A sermon delivered by Dr. Randy K. Hammer, May 1, 2016
Acts 11:1-18 CEB
There is an old, old story, which you may have heard, about a church deacon (or it could have been a church board member in general) who opposed anything new that came before the congregation. If the new idea represented progress or change, he was against it. At a congregational meeting one Sunday, someone stood up and proposed that the church purchase and install a new chandelier for the narthex, or entrance area of the church. As you might expect, the deacon immediately jumped to his feet to oppose it. And he said, “Well, I’m agin’ it. First of all, we can’t afford it. Second of all, we don’t have room enough to store it. And third of all, we don’t have anybody who can play it!”
But on a more serious note, in my many years of ministry, I have run into people who, curiously enough, stood in the way of the Good; or in the way of progress; or it might even be said in the way of God. By the passion with which they stood in the way of the Good, or progress, or way of God, you would think they felt it was their God-appointed calling to do so. Whether it meant installing new lighting to make the worship or educational space more modern-looking and conducive to seeing, or starting a new adult Sunday school class to attract younger adults, or to reach out to the community in an effort to attract new families and grow, or making some other change so as to better fulfill the mission of what a church is supposed to do, there have been those who were “agin’ it,” who dug their heels in, and stood in the way.
Well, I was reminded of all of this a few weeks ago when I read a devotion or meditation where the writer made mention of that passage in Acts where Peter relates his vision which influenced him to welcome Gentile believers into the new Christian movement. Previously, you see, Peter had been against welcoming Gentiles. The key verse is where Peter says, “Who was I that I could stand in God’s way?” (Acts 11:17 ESV) God forbid that I be the one to thwart God’s plan! God forbid that I stand in the way of something of God that would bring blessings and benefits to others! God forbid that I be the one to prevent something good from taking place!
This situation that involved Peter being open to change and getting out of the way of the plan of God—as he saw it at least—proved to be a critical juncture and watershed moment in the history of the fledging Jesus movement. Had Peter and others like him not been open to allowing the Gentiles into their fellowship, Christianity might have died a premature death. Had the early Christ movement been limited to Jewish believers, it might have withered and died before the end of the first century. How critical it was that Peter and his comrades get out of God’s way so that the Christian movement could grow and thrive!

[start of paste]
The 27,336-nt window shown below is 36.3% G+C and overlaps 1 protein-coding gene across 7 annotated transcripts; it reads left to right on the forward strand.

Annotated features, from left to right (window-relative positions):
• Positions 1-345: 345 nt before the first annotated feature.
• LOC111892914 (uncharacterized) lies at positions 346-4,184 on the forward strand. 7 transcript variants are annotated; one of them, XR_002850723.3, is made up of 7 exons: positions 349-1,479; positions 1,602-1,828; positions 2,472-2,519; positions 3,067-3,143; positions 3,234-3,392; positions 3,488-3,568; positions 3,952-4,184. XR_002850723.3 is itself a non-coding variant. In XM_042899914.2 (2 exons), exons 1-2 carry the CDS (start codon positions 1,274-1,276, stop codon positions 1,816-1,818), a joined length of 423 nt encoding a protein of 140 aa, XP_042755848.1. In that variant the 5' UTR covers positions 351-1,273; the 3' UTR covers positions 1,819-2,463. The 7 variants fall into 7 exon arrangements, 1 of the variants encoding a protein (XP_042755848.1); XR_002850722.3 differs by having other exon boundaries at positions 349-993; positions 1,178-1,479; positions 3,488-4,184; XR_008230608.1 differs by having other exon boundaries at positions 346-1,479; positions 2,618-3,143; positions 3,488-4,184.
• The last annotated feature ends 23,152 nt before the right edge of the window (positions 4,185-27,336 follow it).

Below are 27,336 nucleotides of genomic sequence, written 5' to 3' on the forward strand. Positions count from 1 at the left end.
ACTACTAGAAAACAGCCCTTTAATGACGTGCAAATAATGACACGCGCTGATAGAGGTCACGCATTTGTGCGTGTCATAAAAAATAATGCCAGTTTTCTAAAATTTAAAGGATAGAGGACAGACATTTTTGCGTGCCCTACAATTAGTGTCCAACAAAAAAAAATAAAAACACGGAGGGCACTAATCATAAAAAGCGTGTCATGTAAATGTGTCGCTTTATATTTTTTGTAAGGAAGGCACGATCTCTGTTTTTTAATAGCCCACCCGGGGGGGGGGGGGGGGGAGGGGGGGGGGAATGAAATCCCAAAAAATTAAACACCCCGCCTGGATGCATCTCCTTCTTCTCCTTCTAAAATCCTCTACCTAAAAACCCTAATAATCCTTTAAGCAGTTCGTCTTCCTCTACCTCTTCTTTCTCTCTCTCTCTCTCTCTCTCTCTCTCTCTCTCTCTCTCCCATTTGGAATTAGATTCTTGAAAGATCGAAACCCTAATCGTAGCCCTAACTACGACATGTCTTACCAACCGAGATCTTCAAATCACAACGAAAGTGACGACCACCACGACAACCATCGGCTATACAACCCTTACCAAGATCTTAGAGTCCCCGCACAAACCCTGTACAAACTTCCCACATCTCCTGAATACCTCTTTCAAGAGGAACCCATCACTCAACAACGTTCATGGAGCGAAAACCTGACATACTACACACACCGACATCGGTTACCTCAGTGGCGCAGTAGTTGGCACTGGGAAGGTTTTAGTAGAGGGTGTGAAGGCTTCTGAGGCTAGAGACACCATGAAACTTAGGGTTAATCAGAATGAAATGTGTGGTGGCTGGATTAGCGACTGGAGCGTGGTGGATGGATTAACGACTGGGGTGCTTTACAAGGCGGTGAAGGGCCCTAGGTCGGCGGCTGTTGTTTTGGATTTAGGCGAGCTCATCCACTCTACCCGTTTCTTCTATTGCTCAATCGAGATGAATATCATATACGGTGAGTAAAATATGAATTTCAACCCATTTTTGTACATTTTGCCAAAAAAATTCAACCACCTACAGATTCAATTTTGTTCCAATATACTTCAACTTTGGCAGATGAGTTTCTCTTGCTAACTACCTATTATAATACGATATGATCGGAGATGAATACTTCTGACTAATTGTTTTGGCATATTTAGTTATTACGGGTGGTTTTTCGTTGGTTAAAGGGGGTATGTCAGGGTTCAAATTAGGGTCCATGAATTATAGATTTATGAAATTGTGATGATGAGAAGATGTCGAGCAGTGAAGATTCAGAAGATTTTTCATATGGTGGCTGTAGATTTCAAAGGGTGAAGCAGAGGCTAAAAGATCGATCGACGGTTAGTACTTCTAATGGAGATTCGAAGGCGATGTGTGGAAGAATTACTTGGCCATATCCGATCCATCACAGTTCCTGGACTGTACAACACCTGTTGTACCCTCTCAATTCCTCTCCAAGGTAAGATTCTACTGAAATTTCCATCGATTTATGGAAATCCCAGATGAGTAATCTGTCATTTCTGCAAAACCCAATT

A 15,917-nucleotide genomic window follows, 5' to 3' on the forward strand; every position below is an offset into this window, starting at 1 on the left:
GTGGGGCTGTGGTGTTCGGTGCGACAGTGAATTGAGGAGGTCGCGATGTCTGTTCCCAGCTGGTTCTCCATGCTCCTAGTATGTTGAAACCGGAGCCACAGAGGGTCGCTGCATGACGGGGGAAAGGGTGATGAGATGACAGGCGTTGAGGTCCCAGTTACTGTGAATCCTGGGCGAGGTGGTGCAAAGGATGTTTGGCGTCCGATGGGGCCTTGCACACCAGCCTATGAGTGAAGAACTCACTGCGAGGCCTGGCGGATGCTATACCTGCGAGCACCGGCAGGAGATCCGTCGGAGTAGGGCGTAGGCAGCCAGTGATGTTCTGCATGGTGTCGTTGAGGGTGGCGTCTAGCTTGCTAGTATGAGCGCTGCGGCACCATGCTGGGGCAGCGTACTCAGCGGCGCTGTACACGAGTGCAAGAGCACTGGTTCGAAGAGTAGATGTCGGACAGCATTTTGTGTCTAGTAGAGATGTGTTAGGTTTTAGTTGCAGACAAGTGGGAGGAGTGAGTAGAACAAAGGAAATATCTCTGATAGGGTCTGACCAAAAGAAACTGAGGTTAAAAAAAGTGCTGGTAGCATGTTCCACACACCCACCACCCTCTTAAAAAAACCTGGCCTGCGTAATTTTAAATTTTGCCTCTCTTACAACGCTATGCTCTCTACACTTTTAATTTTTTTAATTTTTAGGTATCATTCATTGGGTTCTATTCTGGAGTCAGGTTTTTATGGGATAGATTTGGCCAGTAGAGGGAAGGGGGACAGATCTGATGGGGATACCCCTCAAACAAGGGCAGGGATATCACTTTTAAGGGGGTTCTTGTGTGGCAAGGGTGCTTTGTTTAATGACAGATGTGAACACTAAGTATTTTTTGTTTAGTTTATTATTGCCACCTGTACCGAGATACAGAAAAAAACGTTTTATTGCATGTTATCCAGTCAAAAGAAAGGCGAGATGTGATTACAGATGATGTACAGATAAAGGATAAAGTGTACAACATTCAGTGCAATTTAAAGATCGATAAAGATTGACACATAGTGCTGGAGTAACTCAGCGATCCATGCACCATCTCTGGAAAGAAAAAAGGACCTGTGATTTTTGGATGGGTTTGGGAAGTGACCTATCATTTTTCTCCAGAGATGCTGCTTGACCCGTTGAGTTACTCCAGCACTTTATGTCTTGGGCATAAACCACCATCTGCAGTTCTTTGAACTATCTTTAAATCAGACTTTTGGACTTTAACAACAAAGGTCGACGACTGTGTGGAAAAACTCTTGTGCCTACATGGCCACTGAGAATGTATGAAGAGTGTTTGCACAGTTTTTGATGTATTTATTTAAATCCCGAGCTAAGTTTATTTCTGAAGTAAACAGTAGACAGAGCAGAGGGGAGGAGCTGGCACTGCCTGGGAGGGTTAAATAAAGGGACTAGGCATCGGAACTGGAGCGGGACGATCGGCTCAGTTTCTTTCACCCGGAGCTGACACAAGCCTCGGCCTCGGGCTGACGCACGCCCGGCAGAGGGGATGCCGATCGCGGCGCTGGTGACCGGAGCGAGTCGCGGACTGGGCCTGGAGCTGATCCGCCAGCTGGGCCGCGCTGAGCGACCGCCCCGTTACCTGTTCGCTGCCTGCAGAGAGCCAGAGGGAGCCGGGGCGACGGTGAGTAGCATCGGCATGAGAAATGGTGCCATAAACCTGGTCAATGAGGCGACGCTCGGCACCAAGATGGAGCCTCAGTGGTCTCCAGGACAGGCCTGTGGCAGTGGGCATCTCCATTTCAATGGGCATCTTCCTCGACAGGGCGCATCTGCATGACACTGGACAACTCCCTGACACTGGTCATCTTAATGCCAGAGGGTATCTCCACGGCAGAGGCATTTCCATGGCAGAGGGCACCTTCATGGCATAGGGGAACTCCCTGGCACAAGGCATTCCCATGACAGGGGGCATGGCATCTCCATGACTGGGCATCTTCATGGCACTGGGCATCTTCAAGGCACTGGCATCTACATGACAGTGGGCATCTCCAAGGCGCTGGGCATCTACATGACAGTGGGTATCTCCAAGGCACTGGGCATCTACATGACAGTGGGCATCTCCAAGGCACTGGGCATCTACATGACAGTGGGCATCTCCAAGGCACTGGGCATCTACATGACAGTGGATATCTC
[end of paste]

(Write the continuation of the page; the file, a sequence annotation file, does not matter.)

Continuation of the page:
Well, thinking about all of this led me to ask myself, “Why is it that people—why is it that we ourselves sometimes—choose to stand in the way of God, way of progress, or way of the Good?” Now, let me assure you that in giving this sermon, I have no axe to grind, no agenda, no big change in mind, and there was no issue that prompted it. But the devotion or meditation that I read that prompted it spoke to me about an issue that is common to every church and to every one of us at one time or another. And what is that old Ben Franklin adage? “An ounce of prevention is worth a pound of cure.”
Often, I decided, people may stand in the way of the Good out of a fear of change. Perhaps it is due to the mentality that says, “We have done it this way for the past 50 years, gosh darn it, so why should we change now?” Or maybe we fear change so much because we think change will lead to all kinds of chaos and mayhem. I am sure that there were Jewish Christians who feared if they let those Gentiles into the church without making them first become practicing Jews that all kinds of chaos and mayhem and pagan rituals would ensue to tear things apart.
Many of us are uncomfortable with changes from the ways we have become accustomed to doing things. We fear that life as we know it will break down if we allow changes to creep in. We are familiar with the known, but we fear the unknown that we cannot yet see. And so, we dig in our heels to resist change, even though that thing we are resisting happens to be something good, perhaps even the “way of God.”